Experience with Charbono

The place for all things wine, focused on serious wine discussions.

Moderators: Jenise, David M. Bueker, Robin Garr

Experience with Charbono

Postby Brian K Miller » Tue Sep 05, 2006 12:49 pm

Had a very interesting red wine last night at a tasting room-Smith Family (ON the Edge) Charbono. From far northern Napa County (Calistoga). Very earthy, dark, mushroomy red wine-I liked it a lot.

My only previous experience with Charbono was a much lighter, fruitier wine which didn't catch my palette, frankly. THIS wine was much more to my liking. What's interesting is that the House Style in general (Cab, Cab Franc, Bordeaux Blend) seemed to be to the lighter, fruitier style of Napa Red. This one, which he made sure was the last wine tasted, was different and blew me away.

The lable claims that there are only 100 acres of charbono grapes in North America. Has anyone tried any French Charbono-based/dominated wines? Or, as I suspect and have read, is the grape primarily used as a minor blending varietal?
...(Humans) are unique in our capacity to construct realities at utter odds with reality. Dogs dream and dolphins imagine, but only humans are deluded. –Jacob Bacharach
Brian K Miller
Passionate Arboisphile
 
Posts: 7052
Joined: Fri Aug 25, 2006 2:05 am
Location: Northern California

French Charbono??

Postby TomHill » Tue Sep 05, 2006 1:10 pm

In France, the variety is known as Charbonneaux or Douce Noir. To my knowledge, that's not made as a varietal over there. Think it mostly up in the Jura or Savoie.
There's a lot of Charbono grown down in Argentina, where it's (incorrectly) called Bonarda or Bonarda-Barbera. Not had one I really cared for.
Of the Calif ones; I like the Turley and the Toffonelli ones. Sally Otteson makes one at Pacific Star that's pretty good as well.
It's a variety that, to me, is a lot like Petite Sirah. Not a lot of fragrance and tends towards clunky/rustic/earthy and a bit tannic.
I've not heard of Smith Family. I'll have to track one down.
Tom
TomHill
Here From the Very Start
 
Posts: 3260
Joined: Wed Mar 29, 2006 1:01 pm

Re: French Charbono??

Postby Andrew Shults » Tue Sep 05, 2006 2:43 pm

TomHill wrote:There's a lot of Charbono grown down in Argentina, where it's (incorrectly) called Bonarda or Bonarda-Barbera.


Has this been conclusively established? I usually rely on Oz Clarke's Encyclopedia of Grapes which says they may be the same, but that could be out of date since it was published five years ago. Are we at the primitivo=zinfandel level of certainty yet?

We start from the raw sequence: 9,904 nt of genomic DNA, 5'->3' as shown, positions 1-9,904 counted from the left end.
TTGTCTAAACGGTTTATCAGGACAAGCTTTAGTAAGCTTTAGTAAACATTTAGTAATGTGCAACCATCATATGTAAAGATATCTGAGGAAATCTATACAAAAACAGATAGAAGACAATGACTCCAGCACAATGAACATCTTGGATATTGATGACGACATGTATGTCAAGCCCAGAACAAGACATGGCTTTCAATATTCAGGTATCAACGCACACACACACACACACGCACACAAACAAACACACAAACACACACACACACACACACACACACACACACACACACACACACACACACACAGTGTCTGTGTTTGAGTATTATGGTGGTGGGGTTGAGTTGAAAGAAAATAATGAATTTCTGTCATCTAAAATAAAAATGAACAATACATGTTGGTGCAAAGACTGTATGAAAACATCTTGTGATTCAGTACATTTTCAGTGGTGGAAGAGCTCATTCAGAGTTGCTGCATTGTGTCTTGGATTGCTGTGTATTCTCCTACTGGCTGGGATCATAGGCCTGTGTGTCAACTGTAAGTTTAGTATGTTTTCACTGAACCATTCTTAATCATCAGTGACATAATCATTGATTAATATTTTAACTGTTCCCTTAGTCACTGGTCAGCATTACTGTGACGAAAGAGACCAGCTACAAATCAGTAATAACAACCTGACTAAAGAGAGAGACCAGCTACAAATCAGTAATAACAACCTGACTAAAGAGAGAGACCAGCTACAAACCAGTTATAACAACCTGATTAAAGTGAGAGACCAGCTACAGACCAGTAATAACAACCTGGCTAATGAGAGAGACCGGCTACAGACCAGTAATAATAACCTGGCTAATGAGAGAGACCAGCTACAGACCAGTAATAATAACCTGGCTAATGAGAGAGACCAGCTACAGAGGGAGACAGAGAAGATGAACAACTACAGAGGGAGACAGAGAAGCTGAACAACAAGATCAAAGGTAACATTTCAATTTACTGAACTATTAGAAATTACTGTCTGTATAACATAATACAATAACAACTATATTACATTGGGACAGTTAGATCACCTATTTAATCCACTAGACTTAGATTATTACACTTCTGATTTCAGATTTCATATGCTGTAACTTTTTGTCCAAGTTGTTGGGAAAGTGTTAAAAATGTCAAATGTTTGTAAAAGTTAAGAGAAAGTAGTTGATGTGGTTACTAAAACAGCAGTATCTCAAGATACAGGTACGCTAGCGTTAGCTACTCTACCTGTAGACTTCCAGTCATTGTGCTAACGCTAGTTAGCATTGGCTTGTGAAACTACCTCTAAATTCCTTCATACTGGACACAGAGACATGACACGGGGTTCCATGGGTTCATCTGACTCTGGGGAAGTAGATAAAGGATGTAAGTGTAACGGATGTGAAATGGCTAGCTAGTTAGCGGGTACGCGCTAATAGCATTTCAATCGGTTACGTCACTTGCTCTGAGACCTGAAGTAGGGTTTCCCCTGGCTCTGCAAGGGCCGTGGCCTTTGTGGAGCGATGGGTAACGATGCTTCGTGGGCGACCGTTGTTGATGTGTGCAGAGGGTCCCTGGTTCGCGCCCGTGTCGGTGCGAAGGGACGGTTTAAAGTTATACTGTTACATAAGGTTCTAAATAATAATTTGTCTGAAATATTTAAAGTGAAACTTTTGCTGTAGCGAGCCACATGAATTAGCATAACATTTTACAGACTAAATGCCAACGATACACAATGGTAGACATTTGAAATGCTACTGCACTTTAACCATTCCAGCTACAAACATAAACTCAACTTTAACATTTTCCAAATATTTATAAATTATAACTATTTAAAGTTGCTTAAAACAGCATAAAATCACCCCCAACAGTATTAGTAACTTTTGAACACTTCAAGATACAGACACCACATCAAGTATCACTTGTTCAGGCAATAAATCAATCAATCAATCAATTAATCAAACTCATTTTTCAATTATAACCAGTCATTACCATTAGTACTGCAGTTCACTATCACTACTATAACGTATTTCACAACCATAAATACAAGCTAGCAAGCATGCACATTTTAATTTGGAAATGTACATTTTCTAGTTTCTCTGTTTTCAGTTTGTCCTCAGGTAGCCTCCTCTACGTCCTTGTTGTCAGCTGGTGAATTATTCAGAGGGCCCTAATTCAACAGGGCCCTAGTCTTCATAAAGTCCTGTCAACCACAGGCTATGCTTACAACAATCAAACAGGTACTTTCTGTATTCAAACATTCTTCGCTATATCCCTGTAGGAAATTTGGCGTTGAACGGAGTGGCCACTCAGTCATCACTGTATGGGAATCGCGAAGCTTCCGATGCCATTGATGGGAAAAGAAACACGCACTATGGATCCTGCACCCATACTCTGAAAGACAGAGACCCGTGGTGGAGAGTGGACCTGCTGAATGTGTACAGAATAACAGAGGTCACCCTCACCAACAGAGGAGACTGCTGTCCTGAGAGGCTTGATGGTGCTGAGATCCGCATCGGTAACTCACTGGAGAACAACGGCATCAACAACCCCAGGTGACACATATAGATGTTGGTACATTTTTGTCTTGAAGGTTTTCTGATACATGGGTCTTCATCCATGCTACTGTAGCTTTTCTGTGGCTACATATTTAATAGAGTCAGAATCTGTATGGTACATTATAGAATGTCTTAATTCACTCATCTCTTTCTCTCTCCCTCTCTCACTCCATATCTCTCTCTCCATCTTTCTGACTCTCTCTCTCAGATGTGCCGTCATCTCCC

User avatar
Andrew Shults
Wine geek
 
Posts: 96
Joined: Wed Jul 05, 2006 7:32 am
Location: Chicago, Illinois, USA

Re: Experience with Charbono

Postby Mike Filigenzi » Tue Sep 05, 2006 2:54 pm

I'll echo Tom's comment on the Tofanelli. Very nice stuff, and the winemaker is a really interesting guy. If you're ever in Calistoga, it's well worth the time to get an appointment with Vince Tofanelli.


Mike

"An expert is a man who has made all the mistakes which can be made, in a very narrow field" - Niels Bohr
User avatar
Mike Filigenzi
Known for his fashionable hair
 
Posts: 6994
Joined: Mon Mar 20, 2006 5:43 pm
Location: Sacramento, CA

Re: French Charbono??

Postby Robin Garr » Tue Sep 05, 2006 2:56 pm

TomHill wrote:It's a variety that, to me, is a lot like Petite Sirah. Not a lot of fragrance and tends towards clunky/rustic/earthy and a bit tannic.


Bang on target, I'd say. I thought I was the only person who said this. :) 'tis true of its aging potential as well, it seems to me: Both wines remain unchanged for the first 15 or 20 years, then open up a little bit. (And yes, I like them both.)
User avatar
Robin Garr
Forum Janitor
 
Posts: 17145
Joined: Fri Feb 17, 2006 2:44 pm
Location: Louisville, KY

My Understanding...

Postby TomHill » Tue Sep 05, 2006 3:18 pm

Andrew,
When I was organizing the OltrepoPavese tasting, I did a bit of research on Bonarda and I recall that one site claimed that Argentine Bobarda-Barbera=Calif Charbono by DNA testing. But like all things out on the 'Net, just because it says so doesn't make it true. And, since Bobarda has been in Argentina a long time, it may very well be like PetiteSirah and there are a number of different varieties out there going under the name of Bonarda in Argentina.
Tom
TomHill
Here From the Very Start
 
Posts: 3260
Joined: Wed Mar 29, 2006 1:01 pm

Re: Experience with Charbono

Postby Peter May » Tue Sep 05, 2006 4:13 pm

I too like Charbono -- it is something interestingly different and I agree with your tasting description.

I've only seen Charbono in California, I haven't had many and the only example I have in my cellar is from Summers Winery, co-incidentally also located in Calistoga, next to the geyser.

It is 2000 vintage. Keep or drink-up???
User avatar
Peter May
Pinotage Advocate
 
Posts: 2146
Joined: Mon Mar 20, 2006 12:24 pm
Location: Snorbens, England

Re: Experience with Charbono

Postby Thomas » Tue Sep 05, 2006 5:41 pm

The first Charbono I ever tasted was in 1979 (yeah, I'm as old as Robin). The wine was produced by Inglenook or Beringer, can't remember which. But I do remember turning to my wife and saying that it reminded me an awful lot of Dolcetto--which of course a lot of people say Bonarda tastes like, and if Bonarda is Charbono or Charbono is Dolcetto or Bonarda is Dolcetto or pigs fly even without having to grow wings, the wine still was earthy, tannic and probably very near what Tom and Robin have claimed for the variety.